Most importantly, however, Holden wishes to thank all of those who donated to his “Rise Above Run” fundraiser and to those who showed up — family, friends, acquaintances and strangers — on New Year’s Eve and New Year’s Day in Westmore to give him a high-five or run or hike a lap or two.

“I only knew of a couple of people that were for sure going to be there going into the event,” he said. “My friend Kris [Pieper] from Littleton and my friend Chris [Gagnon] from East Burke started with me and stayed for a while and, of course, Kerra was there a lot of the time.”

“But I didn’t know about some of the people who were coming until they showed up,” Holden recounted. “At 2 a.m. on New Year’s Day I got a text from this woman who had connected with me on Instagram to tell me she loved what I was doing. She was like, ‘hey, my partner just got done with his snow-making job at Bretton Woods; we’re going to be there at 4 a.m.’ And then, at 4 o’clock, there was a group of five people that came and stayed with me for a couple of hours.”

“Later that morning, there was just this stream of people that came in throughout the day … it was incredible,” he said. “I want to say at least 20 people came, including multiple people from Umbrella. My friend from high school’s parents were up visiting and came.”

“There was a whole host of people there at the end, way more than I had anticipated … it made me feel great and so supported by the whole community,” Holden said. “Regardless of the outcome of the fundraiser, the way the whole community came together and how many people heard about it and the way the word got out [about healthy masculinity] this year … it was just incredible.”

One man who showed up and accompanied Holden through part of his run was a figure from last year that Holden only knew as “Santa.” In 2020, Holden was heading for the summit when he ran into another hiker who came out to find him and donate $60 cash.

“I asked him what his name was and he said, ‘you can just call me Santa,’ and then he headed on his way,” Holden recounted after the 12-hour endurance challenge in December 2020. “I literally almost started crying … a tear nearly came out. But I thought, ‘I can’t focus on crying and use too much energy.’”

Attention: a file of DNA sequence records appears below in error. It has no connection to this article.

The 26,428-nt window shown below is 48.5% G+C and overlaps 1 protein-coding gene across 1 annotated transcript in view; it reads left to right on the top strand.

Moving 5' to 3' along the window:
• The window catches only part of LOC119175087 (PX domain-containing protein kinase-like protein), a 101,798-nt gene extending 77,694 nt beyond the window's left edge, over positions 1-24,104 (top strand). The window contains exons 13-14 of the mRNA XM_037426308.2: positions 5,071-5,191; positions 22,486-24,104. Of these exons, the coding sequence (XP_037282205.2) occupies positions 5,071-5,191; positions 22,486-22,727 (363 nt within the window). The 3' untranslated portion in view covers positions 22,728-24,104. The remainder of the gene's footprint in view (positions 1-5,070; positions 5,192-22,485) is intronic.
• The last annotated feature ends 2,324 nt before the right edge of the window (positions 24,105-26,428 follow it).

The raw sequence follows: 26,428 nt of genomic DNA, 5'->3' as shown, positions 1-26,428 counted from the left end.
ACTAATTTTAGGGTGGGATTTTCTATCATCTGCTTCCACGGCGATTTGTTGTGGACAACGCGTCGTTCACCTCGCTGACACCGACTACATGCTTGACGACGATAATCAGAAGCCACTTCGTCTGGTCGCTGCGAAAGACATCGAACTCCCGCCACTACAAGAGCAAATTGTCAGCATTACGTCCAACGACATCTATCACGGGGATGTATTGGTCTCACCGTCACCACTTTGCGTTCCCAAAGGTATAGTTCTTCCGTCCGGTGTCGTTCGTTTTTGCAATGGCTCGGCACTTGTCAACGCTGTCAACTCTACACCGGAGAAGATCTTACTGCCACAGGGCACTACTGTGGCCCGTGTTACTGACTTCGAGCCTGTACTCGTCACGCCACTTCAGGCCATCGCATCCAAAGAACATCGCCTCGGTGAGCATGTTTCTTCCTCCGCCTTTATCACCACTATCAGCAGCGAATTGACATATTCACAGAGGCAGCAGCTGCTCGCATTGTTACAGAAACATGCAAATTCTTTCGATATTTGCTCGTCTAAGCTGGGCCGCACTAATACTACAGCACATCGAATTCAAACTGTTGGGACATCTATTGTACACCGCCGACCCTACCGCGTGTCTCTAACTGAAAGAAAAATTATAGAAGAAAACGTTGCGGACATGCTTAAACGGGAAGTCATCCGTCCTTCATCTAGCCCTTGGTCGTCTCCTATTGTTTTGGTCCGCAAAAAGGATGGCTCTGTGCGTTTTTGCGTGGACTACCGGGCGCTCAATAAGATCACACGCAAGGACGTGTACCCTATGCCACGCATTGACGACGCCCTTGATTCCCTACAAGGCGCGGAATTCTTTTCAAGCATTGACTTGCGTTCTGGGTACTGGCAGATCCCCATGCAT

It turns out that Holden got one detail of that story wrong … the man’s chosen pseudonym.

“He was there at like 2:45 p.m. on New Year’s Eve,” Holden recounted on Monday afternoon. “I recognized him immediately and he came up to me and first told me how I needed to make sure that I got it right — his name is Saint Nick, not Santa Claus.”

“He started with me and hiked up and over Mount Pisgah into the night; he’s recently retired and lives in the area,” Holden said. “Last year, when I first did this, he was just getting into hiking … now he hikes every day.”

Holden wasn’t with Saint Nick for his whole lap of the trail, but Saint Nick’s handiwork kept him company later in the night, during the about four hours that Holden didn’t have any human company.

“When I was running down after midnight I saw something, a snowman, on the side of the trail,” Holden recounted. “Then I went back later and looked at the writing in the snow nearby … it said ‘Saint Nick was here.’”

“He also came again at the end, when I finished on New Year’s Day and said, “Congratulations,” and gave me his number,” Holden said. “He had gotten donations from random people … it was really cool that he got so into it.”

After Holden finished his personal 24-hour challenge, he was back out running a few days later.

“I was pretty much recovered the next day … I went to the gym and rode a bike for a half-hour,” he said. “I’m a big believer in active recovery, in the sauna and cold-water immersion, in sleep and nutrition.”

Holden said that he really wants to thank everyone for all of their support — big or small. In addition, he said that if anyone ever has any questions about running, events or healthy masculinity, to feel free to get in touch with him via Instagram message @jesseholdenmtns or via email to

Holden’s GoFundMe can be found at It will close in the next week after final donations trickle in.

“Thank you, Jesse,” Umbrella commented on Holden’s Instagram wrap-up post. “We are so grateful for all that you have accomplished and shared. Your efforts mean so much to us!”